Zeus and Metis: the Birth of Athena

“It was like something was banging on the inside of his skull and it was driving him insane, so insane that he ordered Hephaestus to smash him over the head with his axe”

Before I begin, a disclaimer.  Zeus was a bad god.  A very bad god.  He was, amongst many other things (and to be blunt), a serial rapist.  He might have considered himself an irresistible Lothario, but he wasn’t – he was a rapist.  And in the myths this was neither frowned upon nor considered unusual.  In fact, more often than not, the woman was seen to be at fault and suffered the appalling wrath of Zeus’ (eventual) wife, Hera, for having had the cheek of being so damn appealing to her husband.  Whilst I might not comment any further on the patriarchal wrongs of Greek mythology in this blog series (if you do want to read something which challenges misogyny within the Greek myths, check out Nikita Gills’s “Great Goddesses: Life Lessons from Myths and Monsters”), I also – for the record – do not in any way condone the behaviour of the sky god.

Another small point.  One rule that all Greek gods and goddesses had to follow – the main rule – was that they couldn’t show their true form to mere mortals; if they did then whoever saw them would self-implode through stupefaction (or something like that…albeit that rule only seemed to work half the time).  That didn’t stop the gods from pursuing their mortal love interests though; they just had to be a little bit creative to get their way.  Some might say that in their creativity they significantly crossed the line on many occasions, but then who am I to question the way of the gods.  In any event, be warned!

Back to the story; where were we?  Oh yes, Zeus had just defeated the Titans and had the world at his feet.  Now he needed a wife.  His eyes initially fell on Metis, a Titaness and the daughter of Oceanus and Tethys (who you may recall, wisely stayed out of the War of the Titans).  Metis had helped Zeus during the war by concocting the potion that forced Cronus to throw up Zeus’ siblings, and now Zeus thought she could help him in other ways.  She was also equally beautiful and wise and so would make the perfect wife.  The two were wed.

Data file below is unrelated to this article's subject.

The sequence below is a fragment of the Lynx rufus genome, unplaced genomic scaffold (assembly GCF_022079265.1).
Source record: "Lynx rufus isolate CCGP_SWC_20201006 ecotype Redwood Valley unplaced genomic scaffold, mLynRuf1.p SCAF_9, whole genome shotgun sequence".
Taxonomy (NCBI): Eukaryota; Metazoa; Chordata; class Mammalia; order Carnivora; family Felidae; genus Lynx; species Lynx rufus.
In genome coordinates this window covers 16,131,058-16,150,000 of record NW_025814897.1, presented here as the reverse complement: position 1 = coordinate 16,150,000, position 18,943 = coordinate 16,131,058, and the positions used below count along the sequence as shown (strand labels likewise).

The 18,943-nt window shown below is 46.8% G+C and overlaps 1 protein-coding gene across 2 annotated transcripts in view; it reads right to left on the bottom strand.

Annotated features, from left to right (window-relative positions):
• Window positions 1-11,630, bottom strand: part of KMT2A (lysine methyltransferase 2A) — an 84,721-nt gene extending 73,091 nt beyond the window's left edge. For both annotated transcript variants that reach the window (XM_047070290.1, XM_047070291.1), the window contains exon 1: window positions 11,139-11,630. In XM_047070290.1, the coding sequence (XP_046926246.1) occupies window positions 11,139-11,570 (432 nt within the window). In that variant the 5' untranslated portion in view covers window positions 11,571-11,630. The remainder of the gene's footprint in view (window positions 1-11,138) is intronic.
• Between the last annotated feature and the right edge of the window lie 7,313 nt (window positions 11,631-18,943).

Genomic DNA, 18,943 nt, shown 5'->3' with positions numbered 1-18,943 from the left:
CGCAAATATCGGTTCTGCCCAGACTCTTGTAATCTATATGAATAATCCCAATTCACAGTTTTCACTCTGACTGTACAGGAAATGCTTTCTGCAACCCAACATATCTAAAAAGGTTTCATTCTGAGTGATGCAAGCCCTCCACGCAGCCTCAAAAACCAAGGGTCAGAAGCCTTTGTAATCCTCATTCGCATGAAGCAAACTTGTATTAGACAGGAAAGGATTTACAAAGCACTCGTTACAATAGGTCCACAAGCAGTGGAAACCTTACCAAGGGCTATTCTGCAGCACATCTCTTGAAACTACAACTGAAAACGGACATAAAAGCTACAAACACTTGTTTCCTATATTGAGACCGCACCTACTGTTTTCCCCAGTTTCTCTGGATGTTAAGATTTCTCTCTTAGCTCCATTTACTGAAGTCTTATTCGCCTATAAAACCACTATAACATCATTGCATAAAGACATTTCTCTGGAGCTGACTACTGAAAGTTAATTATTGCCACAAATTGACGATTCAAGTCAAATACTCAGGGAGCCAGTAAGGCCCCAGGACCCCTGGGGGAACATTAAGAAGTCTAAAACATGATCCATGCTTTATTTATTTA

They were happy for a while, but then a prophecy from the oracle of Gaia put a spanner in the works (is it just me, or do these prophecies do nothing but cause trouble).  According to the prophecy, Metis would give birth to two very powerful children: Athena and an unnamed son.  The latter would one day overthrow Zeus, as Zeus had Cronus and as Cronus had Uranus (a family tradition if you will).

Unfamiliar with more traditional methods of birth control, Zeus decided that he needed to think of a way to rid himself of his wife.  It was a tricky task when Metis was far more cunning and clever than Zeus.  She was not, however, quite as devious or sly.

Zeus was not loyal to Metis and he regularly forced himself upon other women.  Metis knew about her husbands antics and, whilst she didn’t approve, she found other ways of punishing Zeus rather than seeking vengeance on those whom he had inflicted himself upon; whenever Zeus entered the marital bed and started gently rubbing Metis’ shoulder, Metis would shape-shift into an animal and slither, fly or crawl away to avoid his advances.  It was a successful tactic and one which kept Zeus at bay time and time again.

Zeus, whilst a bit of an oaf, was not a fool.  He knew what Metis was up to, and he decided to use it against her.  He knew that she was proud and competitive and so he challenged her to a shape-shifting competition.  Metis, thinking she probably had the edge on her husband, agreed and they spent the evening transforming into different animals, each one more challenging and difficult than the last.  They were equally matched and neither could get the better of the other.  Tired and exhausted they decided to call it a draw.

Zeus then boldly stated, “I bet I can transform into a smaller animal than you.”  Metis disagreed; they had been equals when it came to the larger animals, but there was no way he could beat her at this.  She chided Zeus, and to prove that he was wrong turned herself into a fly…which Zeus promptly grabbed from the air and swallowed.

Problem solved.

Or not.  As we know, the gods have strange digestive tracts and Metis was still very much alive.  She was also pregnant with Zeus’ child, Athena.  Undeterred by her predicament, Metis set to work creating a safe environment to give birth.  Not only that, she forged armour and a helmet in the pit of Zeus’ stomach for Athena to wear when she was born.

Zeus could tell something was up, and it wasn’t just his IBS flaring up again, no this was something far more sinister and no amount of Rennies would sort it.  The pain was unbearable.  As Metis gave birth the pain intensified and travelled into Zeus’ head.  It was like something was banging on the inside of his skull and it was driving him insane, so insane that he ordered Hephaestus to smash him over the head with his axe (a quite remarkable feat given that Hephaestus hadn’t actually been born yet – the timeline of the Greek myths can get quite convoluted at times).  Hephaestus obliged his father and out sprang Athena, fully grown and dressed ready for battle.

Zeus put a plaster on his head and drank a glass of water to recover from his ordeal.  He then greeted his daughter and welcomed her to the high table at Mount Olympus (breathing a sigh of relief that it wasn’t his son).  Metis remained in Zeus’ stomach and provided counsel for him for the rest of his life; despite all she’d been through she still remained loyal to her husband.  With Metis trapped for eternity, Zeus needed a new wife (I’d love to see what he put in his divorce papers), so he put on his best shirt and lucky underpants, and he went on the hunt once more.

To be continued…

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